Do you spend what feels like a significant amount of time trying to protect your child’s smile from cavities? Do you limit sugar, give your child water instead of soft drinks or juice, and do your best to keep up with preventive care? If so, you’re doing a good job of helping your child avoid dental fillings. However, for your most successful experience, we suggest you learn more about how cavities form – and how you may reverse them.
You may not realize it but keeping your little one’s daily dental hygiene session as uniform and consistent as possible is extremely important. The more the act of brushing and flossing every day, twice daily, at the same time is engrained into your child, the easier it is to build a foundation for a future of very healthy teeth and gums. We suggest you consider a few ways you may be sabotaging an otherwise wonderful routine, so you can reestablish those good-for-your-child habits.
There’s morning breath and there’s not-so-great breath after a meal full of garlic and onions – these go away – and then there’s bad breath that’s a bigger issue. Also known clinically as “halitosis” this is a problem that may point to an underlying issue with your child’s dental hygiene and oral health. Rather than becoming too concerned, we suggest you consider a couple easy ways to handle yucky breath. Fortunately, these tips can even help you if you notice your mouth isn’t its usual fresh-as-a-daisy self.
Before you had children, were you the type of person to keep a regular routine on a daily basis? Or, did you enjoy a more organic way of moving through your daily life? Regardless of your personal preference for yourself, you will often hear that providing your child with structure – particularly in areas like dental care – will result in a much easier time. For instance, implement a routine, and brushing sessions may go much more smoothly. Allow us to offer some benefits for a clearer understanding.
In most cases, when you have a cavity, you get a filling to treat it. For children, though, dental concerns are often different, and you may wonder if your child’s tooth needs a filling, especially if it’s close to falling out anyway.
The point of a filling is to stop a cavity from growing, and therefore stop the infection causing it from spreading throughout the tooth. When a baby tooth gets a cavity, the infection can spread to the permanent tooth developing underneath it, and we may recommend children get dental fillings to protect their long-term dental health. (more…)
Are you beginning to notice that your child is developing some chewing habits that you are not sure how to address? Perhaps you are having trouble deciding whether the new behavior warrants any concern or if it’s something your child will grow out of. When it comes to anything you think might negatively affect your child’s smile and oral health, we always encourage you to speak up and ask us your questions. At the very least, we can dismiss the issue, so you feel better about things. Or, we may offer some helpful suggestions, so you can continue to safeguard your little one’s grin. Learn more about what to with some helpful information.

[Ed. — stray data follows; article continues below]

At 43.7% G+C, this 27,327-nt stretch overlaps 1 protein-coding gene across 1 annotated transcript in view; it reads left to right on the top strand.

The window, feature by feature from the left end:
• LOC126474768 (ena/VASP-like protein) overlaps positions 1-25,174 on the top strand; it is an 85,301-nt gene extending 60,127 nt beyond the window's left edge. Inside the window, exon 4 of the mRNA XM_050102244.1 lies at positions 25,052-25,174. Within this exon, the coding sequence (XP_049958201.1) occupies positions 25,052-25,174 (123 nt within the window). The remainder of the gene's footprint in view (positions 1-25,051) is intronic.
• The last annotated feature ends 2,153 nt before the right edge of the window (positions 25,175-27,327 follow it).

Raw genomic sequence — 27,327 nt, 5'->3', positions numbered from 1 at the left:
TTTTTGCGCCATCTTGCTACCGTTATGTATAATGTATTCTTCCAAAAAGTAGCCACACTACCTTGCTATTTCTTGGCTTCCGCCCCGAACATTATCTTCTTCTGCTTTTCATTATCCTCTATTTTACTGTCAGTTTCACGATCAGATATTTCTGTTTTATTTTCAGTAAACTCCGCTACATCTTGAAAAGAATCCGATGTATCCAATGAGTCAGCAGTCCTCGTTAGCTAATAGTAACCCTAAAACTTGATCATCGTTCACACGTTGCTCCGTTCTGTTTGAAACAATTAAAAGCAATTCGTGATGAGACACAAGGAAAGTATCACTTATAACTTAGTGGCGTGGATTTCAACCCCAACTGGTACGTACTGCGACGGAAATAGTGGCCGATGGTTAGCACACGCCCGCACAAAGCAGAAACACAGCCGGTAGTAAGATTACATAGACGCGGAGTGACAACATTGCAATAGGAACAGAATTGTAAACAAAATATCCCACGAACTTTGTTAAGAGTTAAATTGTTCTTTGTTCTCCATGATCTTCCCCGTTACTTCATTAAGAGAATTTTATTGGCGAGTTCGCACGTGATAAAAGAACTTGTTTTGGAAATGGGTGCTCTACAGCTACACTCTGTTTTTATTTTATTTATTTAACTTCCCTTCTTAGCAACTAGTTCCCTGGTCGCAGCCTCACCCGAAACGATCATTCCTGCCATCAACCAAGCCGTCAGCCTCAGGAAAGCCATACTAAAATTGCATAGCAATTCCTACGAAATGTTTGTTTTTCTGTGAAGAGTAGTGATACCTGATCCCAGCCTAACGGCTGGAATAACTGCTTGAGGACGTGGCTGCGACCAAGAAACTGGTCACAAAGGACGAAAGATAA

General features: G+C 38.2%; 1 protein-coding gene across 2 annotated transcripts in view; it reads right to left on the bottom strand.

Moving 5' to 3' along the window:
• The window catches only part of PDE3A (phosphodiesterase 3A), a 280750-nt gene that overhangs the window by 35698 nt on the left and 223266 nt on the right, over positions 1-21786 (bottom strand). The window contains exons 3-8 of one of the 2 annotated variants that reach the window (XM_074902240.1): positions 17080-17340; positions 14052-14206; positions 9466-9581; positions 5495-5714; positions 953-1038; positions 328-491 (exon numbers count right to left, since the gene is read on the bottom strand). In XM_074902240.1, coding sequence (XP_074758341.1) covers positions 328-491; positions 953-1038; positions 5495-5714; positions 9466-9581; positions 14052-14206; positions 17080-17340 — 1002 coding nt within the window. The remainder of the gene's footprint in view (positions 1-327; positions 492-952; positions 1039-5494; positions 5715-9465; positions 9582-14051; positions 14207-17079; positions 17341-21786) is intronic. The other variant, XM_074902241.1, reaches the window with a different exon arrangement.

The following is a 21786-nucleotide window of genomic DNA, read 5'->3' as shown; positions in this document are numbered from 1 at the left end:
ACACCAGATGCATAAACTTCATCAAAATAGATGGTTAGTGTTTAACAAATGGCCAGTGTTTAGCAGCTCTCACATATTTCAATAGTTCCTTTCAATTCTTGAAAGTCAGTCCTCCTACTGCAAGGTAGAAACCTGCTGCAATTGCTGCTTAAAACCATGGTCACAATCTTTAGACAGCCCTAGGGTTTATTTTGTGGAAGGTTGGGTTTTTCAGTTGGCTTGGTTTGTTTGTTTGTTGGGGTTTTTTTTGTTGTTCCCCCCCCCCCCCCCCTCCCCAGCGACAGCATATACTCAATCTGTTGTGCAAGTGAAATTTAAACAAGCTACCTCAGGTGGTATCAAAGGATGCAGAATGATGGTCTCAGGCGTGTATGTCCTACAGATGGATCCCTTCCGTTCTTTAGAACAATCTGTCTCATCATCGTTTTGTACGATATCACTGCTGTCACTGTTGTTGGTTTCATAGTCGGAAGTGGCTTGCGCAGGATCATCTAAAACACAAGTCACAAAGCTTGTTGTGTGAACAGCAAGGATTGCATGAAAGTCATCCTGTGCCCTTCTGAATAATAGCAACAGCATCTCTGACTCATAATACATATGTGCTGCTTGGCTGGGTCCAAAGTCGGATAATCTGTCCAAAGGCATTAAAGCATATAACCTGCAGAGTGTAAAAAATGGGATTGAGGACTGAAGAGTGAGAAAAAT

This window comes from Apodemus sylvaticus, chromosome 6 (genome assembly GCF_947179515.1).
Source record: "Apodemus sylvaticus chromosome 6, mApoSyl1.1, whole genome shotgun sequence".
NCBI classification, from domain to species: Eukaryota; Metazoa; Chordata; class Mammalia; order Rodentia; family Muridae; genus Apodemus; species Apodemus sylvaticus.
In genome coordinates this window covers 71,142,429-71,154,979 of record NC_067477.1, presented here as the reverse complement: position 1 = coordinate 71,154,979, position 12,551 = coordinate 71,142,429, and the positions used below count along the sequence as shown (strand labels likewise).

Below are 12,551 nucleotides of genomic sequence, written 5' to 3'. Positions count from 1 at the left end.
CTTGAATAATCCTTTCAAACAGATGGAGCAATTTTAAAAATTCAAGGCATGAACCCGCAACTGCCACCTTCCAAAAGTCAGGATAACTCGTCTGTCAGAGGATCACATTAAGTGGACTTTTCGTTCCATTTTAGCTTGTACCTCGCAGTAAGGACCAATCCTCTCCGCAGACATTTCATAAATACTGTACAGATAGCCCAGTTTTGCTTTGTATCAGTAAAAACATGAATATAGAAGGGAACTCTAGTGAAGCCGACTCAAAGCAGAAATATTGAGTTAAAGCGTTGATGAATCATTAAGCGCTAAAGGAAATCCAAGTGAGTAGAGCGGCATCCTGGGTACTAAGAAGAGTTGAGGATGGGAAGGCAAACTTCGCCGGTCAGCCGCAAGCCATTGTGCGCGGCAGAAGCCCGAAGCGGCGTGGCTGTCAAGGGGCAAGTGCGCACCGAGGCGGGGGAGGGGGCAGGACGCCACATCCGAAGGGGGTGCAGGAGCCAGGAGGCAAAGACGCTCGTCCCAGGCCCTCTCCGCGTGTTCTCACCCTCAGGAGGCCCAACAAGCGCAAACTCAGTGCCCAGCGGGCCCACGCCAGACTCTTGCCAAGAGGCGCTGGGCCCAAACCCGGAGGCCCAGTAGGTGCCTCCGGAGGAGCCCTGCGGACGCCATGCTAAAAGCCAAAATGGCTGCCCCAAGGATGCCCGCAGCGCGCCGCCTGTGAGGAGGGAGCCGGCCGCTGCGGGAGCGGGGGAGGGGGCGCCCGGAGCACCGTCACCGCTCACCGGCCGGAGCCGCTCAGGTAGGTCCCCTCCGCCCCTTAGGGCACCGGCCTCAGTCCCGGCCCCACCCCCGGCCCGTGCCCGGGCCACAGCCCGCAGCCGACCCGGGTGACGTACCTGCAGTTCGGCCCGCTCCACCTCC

Did you know that the easiest way to avoid most problems with your child’s teeth and gums, even tooth infections, is to remain extremely consistent with preventive care? This includes the routine you have at home to clean your child’s smile. It also includes the routine you have with us – your preventive visits – that provide a dental cleaning and a dental exam to your little one. Allow us to explain more about preventing an infection and keeping your child’s smile in tiptop shape.
One of the things you want to avoid as a parent is damage to your child’s smile, including everything from small chips to the need for dental fillings. While certain things – like accidental falls – are out of your control, there’s a good deal that remains within your control when it comes to avoid a broken or seriously chipped tooth. Allow us to offer up some suggestions, so you feel less anxious about keeping your little one’s smile intact and just as adorable as it has always been. Don’t worry – the guidelines are quite simple and very effective.
Have you been hearing the term “baby bottle tooth decay” lately and are not quite sure what this refers to? If you are in the process of learning how to care for your infant’s oral health, this is a very important topic. Fortunately, by becoming familiar with this potential issue, you can easily protect your little one’s smile for a grin that remains healthy for years to come. Do yourself a favor and consider some helpful questions (and answers) that we often receive about tooth decay from new parents like yourself.
Do you know exactly what to expect when you schedule a preventive visit for your child? Are you certain that a cleaning has something to do with your child’s appointment but you are not quite sure what is included in these important, twice-annual experiences? We are always happy to keep our patients and their parents informed – the more you know, the more confident you will feel when it comes to keeping up with preventive care. Allow us to offer a quick run down of the fundamental building blocks of your little one’s office visit.